Data Description and Methodology
In EDACS, the basic unit of analysis is an event, defined as a violent incident with at least one fatality resulting from the direct use of armed force. EDACS currently contains detailed information on violent events in six countries of Sub-Saharan Africa (Somalia, Democratic Republic Congo, Republic of the Congo, Burundi, Sierra Leone, and Liberia) between 1990 and 2009.
Events are coded with their location (name of location, longitude and latitude coordinates) and timeframe (start and end date in case of events lasting more than one day). Among others, the type of military action (fighting or diverse forms of one-sided violence) is coded, as well as the involved violent or non-violent actors and details on (civilian and military) fatalities. An overview of the various variables provided in the dataset can be found in our Codebook.
Each news article found by the search engine is read by our coders who extract the relevant information and enter it into a data entry mask. In order to ensure inter-subjectivity and consistency of our data, we developed a set of strict and conservative coding rules that can be found in our Codebook. Additionally, all data is coded and double-checked by two different coders and cross-checked by a supervising coder.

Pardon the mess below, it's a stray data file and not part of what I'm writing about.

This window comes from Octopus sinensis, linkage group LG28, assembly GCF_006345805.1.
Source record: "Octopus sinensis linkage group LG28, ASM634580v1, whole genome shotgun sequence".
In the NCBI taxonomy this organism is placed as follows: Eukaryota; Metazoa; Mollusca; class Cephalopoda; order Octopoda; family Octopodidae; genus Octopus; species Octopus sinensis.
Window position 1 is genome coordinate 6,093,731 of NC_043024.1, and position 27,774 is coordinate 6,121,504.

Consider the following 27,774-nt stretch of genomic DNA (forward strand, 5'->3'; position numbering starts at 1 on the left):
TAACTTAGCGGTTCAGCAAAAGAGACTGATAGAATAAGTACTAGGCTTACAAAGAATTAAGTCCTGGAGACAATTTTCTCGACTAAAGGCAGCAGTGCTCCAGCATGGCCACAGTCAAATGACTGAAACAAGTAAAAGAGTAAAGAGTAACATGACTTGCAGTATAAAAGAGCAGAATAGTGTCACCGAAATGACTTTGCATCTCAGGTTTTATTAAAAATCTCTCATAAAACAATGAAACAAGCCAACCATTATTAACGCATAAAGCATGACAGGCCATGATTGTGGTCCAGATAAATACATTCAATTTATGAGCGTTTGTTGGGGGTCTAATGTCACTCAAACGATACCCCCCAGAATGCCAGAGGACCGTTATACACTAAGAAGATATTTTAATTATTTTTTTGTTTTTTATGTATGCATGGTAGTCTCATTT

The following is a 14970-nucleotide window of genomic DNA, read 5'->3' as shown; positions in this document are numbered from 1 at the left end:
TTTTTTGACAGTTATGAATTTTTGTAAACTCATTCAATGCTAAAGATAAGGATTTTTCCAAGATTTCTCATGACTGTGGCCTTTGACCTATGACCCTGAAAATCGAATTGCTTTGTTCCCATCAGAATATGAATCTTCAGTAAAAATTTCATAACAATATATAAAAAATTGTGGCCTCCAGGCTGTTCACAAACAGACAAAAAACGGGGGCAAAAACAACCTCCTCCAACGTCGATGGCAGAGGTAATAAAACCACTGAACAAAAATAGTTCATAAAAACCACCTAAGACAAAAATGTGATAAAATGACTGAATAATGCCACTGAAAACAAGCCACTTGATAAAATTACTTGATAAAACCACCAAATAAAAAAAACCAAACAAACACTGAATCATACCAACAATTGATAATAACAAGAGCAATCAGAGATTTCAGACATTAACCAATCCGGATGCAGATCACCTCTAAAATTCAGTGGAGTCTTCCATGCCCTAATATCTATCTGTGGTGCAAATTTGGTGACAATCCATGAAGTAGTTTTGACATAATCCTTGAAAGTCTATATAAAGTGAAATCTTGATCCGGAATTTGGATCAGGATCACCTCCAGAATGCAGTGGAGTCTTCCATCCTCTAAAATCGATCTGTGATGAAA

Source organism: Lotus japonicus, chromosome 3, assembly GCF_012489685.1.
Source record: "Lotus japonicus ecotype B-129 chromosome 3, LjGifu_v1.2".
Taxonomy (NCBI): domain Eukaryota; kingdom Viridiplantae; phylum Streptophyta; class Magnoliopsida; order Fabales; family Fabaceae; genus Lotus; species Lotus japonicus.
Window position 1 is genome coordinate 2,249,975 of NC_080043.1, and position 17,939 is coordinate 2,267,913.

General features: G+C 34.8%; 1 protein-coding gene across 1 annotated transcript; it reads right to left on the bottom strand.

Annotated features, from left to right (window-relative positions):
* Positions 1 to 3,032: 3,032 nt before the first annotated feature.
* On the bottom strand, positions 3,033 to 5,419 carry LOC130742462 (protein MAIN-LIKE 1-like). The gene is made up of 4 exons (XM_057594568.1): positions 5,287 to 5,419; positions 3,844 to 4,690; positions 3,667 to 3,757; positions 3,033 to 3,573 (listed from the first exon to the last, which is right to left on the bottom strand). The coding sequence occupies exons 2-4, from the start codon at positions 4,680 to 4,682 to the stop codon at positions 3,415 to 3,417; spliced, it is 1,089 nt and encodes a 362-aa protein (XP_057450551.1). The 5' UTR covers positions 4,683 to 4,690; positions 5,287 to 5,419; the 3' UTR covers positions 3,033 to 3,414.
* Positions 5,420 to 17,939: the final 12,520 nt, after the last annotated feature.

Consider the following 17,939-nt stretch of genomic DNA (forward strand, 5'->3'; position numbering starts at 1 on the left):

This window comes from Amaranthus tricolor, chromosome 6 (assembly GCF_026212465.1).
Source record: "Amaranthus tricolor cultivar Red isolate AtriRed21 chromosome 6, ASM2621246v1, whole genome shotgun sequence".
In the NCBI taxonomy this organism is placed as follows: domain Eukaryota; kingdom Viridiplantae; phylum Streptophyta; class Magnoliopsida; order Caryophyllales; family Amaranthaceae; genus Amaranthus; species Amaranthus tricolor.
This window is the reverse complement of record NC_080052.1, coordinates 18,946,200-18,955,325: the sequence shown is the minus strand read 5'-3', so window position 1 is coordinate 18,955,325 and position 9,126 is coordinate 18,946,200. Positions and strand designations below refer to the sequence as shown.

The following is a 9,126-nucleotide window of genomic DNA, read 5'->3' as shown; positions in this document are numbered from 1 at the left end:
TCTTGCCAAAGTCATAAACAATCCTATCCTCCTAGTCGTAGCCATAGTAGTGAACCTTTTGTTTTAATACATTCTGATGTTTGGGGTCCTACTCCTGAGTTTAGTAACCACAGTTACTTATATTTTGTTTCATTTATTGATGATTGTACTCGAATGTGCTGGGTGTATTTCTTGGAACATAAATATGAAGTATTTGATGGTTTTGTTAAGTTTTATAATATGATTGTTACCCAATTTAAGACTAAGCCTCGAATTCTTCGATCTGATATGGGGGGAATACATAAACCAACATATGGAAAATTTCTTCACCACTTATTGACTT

Events are localized with longitude and latitude coordinates (WGS 84) using the toponymic GEOnet Names Server (GNS) provided and maintained by the US National Geospatial-Intelligence Agency (NGA). In case of imprecise (“between town A and town B”) or ambiguous (duplicate location names in the GNS data) indications of event locations in our primary sources, we consult additional map data such as GoogleEarth or Harvard’s AfricaMap and/or apply a variety of standardized buffer rules that can be found in our Codebook.
Consulting qualitative conflict reports as well as consolidated actor databases (e.g. UCDP, IISS), actors are coded by their most commonly used name. In case an actor cannot be identified, we translate the information provided by the sources, albeit often biased, to generic actor categories such as “rebels”, “bandits”, “clan militia”, or “unspecified actor”.